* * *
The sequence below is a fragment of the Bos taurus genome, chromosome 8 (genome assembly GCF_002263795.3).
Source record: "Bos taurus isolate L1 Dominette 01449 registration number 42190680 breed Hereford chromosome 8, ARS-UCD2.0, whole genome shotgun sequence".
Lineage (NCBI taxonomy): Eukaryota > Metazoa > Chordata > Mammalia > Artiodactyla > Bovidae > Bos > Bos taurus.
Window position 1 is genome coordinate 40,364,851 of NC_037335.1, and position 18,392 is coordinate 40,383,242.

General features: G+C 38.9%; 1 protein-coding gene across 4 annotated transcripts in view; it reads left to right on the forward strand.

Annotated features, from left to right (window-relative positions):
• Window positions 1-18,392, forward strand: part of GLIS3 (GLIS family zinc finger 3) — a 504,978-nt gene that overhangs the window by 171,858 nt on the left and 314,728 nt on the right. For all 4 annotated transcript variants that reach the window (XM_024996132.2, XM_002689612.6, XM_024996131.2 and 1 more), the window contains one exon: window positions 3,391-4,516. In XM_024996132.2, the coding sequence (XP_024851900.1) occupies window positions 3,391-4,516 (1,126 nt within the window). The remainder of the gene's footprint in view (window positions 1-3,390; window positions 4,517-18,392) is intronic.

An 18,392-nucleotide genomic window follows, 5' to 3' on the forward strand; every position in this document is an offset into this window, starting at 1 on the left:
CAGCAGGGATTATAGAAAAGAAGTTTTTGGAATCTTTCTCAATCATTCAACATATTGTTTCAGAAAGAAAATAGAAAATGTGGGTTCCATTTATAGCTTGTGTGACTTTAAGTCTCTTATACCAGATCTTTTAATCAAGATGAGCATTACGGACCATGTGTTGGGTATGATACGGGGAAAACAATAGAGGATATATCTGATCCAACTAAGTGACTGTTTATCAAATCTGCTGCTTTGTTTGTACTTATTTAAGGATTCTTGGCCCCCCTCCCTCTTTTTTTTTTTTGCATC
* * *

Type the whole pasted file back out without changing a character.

The sequence below is a fragment of the Bos taurus genome, chromosome 8 (genome assembly GCF_002263795.3).
Source record: "Bos taurus isolate L1 Dominette 01449 registration number 42190680 breed Hereford chromosome 8, ARS-UCD2.0, whole genome shotgun sequence".
Lineage (NCBI taxonomy): Eukaryota > Metazoa > Chordata > Mammalia > Artiodactyla > Bovidae > Bos > Bos taurus.
Window position 1 is genome coordinate 40,364,851 of NC_037335.1, and position 18,392 is coordinate 40,383,242.

General features: G+C 38.9%; 1 protein-coding gene across 4 annotated transcripts in view; it reads left to right on the forward strand.

Annotated features, from left to right (window-relative positions):
• Window positions 1-18,392, forward strand: part of GLIS3 (GLIS family zinc finger 3) — a 504,978-nt gene that overhangs the window by 171,858 nt on the left and 314,728 nt on the right. For all 4 annotated transcript variants that reach the window (XM_024996132.2, XM_002689612.6, XM_024996131.2 and 1 more), the window contains one exon: window positions 3,391-4,516. In XM_024996132.2, the coding sequence (XP_024851900.1) occupies window positions 3,391-4,516 (1,126 nt within the window). The remainder of the gene's footprint in view (window positions 1-3,390; window positions 4,517-18,392) is intronic.

An 18,392-nucleotide genomic window follows, 5' to 3' on the forward strand; every position in this document is an offset into this window, starting at 1 on the left:
CAGCAGGGATTATAGAAAAGAAGTTTTTGGAATCTTTCTCAATCATTCAACATATTGTTTCAGAAAGAAAATAGAAAATGTGGGTTCCATTTATAGCTTGTGTGACTTTAAGTCTCTTATACCAGATCTTTTAATCAAGATGAGCATTACGGACCATGTGTTGGGTATGATACGGGGAAAACAATAGAGGATATATCTGATCCAACTAAGTGACTGTTTATCAAATCTGCTGCTTTGTTTGTACTTATTTAAGGATTCTTGGCCCCCCTCCCTCTTTTTTTTTTTTGCATC